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Rights body warns of warlords’ success in elections

[Afghanistan] Armed men talking tough in Kunduz.
Up to 100,000 members of illegal armed groups in Afghanistan are to be disbanded (IRIN)

More than half the candidates elected last month to Afghanistan’s lower house of parliament and provincial councils are believed to have links to armed groups, the Afghan Independent Human Rights Commission (AIHRC) has warned.

“More than 80 percent of winning candidates in provinces and more than 60 percent in the capital Kabul have links to armed groups,” AIHRC deputy chairman Ahmad Fahim Hakim said on Monday, adding some were notorious warlords.

Horia Mosadiq, country director for the Human Rights Research and Advocacy Consortium (HRRAC), said one of the main reasons for the low voter turnout was the presence of candidates linked to illegal armed groups. “Infiltration of candidates being linked to [these] groups to the parliament would hurt the process of democratisation in the war-ravaged country,” she added.

Electoral law barred anyone with links to armed groups seeking election, but activists claim that with nearly 2,800 candidates, many warlords involved in the bloodshed of the past quarter-century slipped through a UN-backed review.

Local analyst Qasim Akhgar said the presence of warlords in the legislature would disappoint many people seeking an arms-free society after more than two decades of war and destruction. “If warlords infiltrate the parliament, the parliament would lose the support of people … and it will decelerate the process of democracy,” he warned.

Grant Kippen, chairman of the Electoral Complaint Commission (ECC), said: “It is the responsibility of any individual organisation to provide us with evidence indicating the links of candidates to illegal arms groups,” noting the ECC could still disqualify candidates. “Disqualification of candidates depends on the quality of the evidence,” he said.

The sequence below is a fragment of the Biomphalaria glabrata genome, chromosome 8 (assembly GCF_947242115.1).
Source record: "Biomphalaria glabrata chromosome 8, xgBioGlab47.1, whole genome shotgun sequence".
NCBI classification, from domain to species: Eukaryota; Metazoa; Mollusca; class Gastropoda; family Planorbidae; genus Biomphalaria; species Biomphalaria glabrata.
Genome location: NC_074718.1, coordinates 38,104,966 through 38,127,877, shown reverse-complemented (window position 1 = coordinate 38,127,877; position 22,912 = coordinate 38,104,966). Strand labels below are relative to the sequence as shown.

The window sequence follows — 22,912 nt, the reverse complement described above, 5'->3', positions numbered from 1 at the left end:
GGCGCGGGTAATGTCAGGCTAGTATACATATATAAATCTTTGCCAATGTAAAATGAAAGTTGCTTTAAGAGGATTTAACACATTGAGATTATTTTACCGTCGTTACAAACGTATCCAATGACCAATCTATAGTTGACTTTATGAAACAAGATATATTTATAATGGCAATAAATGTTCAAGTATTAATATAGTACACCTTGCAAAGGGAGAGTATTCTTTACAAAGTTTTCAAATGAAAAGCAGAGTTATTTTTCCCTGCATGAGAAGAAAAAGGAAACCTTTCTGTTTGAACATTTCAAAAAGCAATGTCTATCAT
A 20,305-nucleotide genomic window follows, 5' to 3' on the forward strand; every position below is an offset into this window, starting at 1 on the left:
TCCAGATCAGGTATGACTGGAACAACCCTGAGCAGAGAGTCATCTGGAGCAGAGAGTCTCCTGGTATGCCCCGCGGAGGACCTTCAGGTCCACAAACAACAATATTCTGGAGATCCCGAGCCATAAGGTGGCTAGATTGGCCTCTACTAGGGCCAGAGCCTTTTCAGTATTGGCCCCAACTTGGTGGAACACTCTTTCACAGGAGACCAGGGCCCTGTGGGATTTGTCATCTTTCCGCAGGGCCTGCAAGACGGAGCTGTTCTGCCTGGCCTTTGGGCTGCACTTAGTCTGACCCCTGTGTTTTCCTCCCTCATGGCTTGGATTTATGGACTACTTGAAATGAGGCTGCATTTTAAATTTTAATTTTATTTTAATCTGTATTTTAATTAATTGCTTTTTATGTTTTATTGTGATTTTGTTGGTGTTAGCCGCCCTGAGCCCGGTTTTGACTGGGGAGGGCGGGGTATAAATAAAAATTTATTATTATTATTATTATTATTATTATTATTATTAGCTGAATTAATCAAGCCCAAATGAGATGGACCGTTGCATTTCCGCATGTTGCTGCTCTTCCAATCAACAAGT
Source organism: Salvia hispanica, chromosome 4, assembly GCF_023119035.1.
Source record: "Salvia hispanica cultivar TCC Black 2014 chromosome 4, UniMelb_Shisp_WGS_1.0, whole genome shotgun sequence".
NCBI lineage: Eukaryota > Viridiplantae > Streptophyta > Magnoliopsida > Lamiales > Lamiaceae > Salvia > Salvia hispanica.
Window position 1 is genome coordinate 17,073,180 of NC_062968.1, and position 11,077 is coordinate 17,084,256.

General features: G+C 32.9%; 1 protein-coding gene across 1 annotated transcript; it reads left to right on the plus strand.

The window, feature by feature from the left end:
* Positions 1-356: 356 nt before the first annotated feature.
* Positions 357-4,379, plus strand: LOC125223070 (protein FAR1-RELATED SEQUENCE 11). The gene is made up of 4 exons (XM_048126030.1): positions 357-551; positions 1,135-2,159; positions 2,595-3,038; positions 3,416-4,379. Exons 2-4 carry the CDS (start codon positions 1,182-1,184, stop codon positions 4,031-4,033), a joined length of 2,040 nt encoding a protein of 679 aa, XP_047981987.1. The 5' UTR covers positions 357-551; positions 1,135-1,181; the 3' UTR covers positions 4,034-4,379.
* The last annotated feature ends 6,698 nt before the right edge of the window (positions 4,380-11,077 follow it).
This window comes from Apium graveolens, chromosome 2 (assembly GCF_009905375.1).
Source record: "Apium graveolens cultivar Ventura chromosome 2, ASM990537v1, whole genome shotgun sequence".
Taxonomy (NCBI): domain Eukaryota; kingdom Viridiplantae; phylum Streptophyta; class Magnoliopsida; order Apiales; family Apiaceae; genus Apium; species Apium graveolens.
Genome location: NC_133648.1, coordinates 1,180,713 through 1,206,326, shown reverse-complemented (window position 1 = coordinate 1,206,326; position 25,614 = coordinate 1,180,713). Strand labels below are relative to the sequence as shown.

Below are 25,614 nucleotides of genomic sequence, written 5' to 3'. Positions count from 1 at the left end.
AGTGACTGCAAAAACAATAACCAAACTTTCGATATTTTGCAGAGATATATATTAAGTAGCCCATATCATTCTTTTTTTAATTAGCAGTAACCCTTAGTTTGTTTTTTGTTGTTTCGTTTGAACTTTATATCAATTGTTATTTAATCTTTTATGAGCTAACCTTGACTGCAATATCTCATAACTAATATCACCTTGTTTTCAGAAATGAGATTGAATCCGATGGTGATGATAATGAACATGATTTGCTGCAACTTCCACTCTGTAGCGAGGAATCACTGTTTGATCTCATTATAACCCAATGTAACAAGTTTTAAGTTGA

Of the country’s 12.5 million registered voters, about 6.8 million Afghans took part in the 18 September polls to elect a national legislature and 34 provincial councils for a five-year term.

Almost 5,800 candidates contested the elections, including more than 2,700 for the 249-seat Wolesi Jirga (lower house) and more than 3,000 for 420 seats in the provincial councils.

Results had been finalised for Nimroz and Farah provinces, with others expected to be completed by the end of October, according to electoral officials.

Meanwhile, at least 50 electoral staff have been sacked for alleged fraud offences, following accusations of irregularities that sparked demonstrations in cities across the country. Hundreds rallied on Sunday in several areas, including the southern city of Kandahar.

According to electoral officials, about 680 ballot boxes, containing about three percent of total votes, were taken out of the counting process because of the fraud allegations.

The elections for the Wolesi Jirga and provincial councils were the first in the war-ravaged country in more than three decades and a key step in the transition to democracy mapped out after the hard-line Taliban regime was ousted in late 2001.

This article was produced by IRIN News while it was part of the United Nations Office for the Coordination of Humanitarian Affairs. Please send queries on copyright or liability to the UN. For more information: https://shop.un.org/rights-permissions

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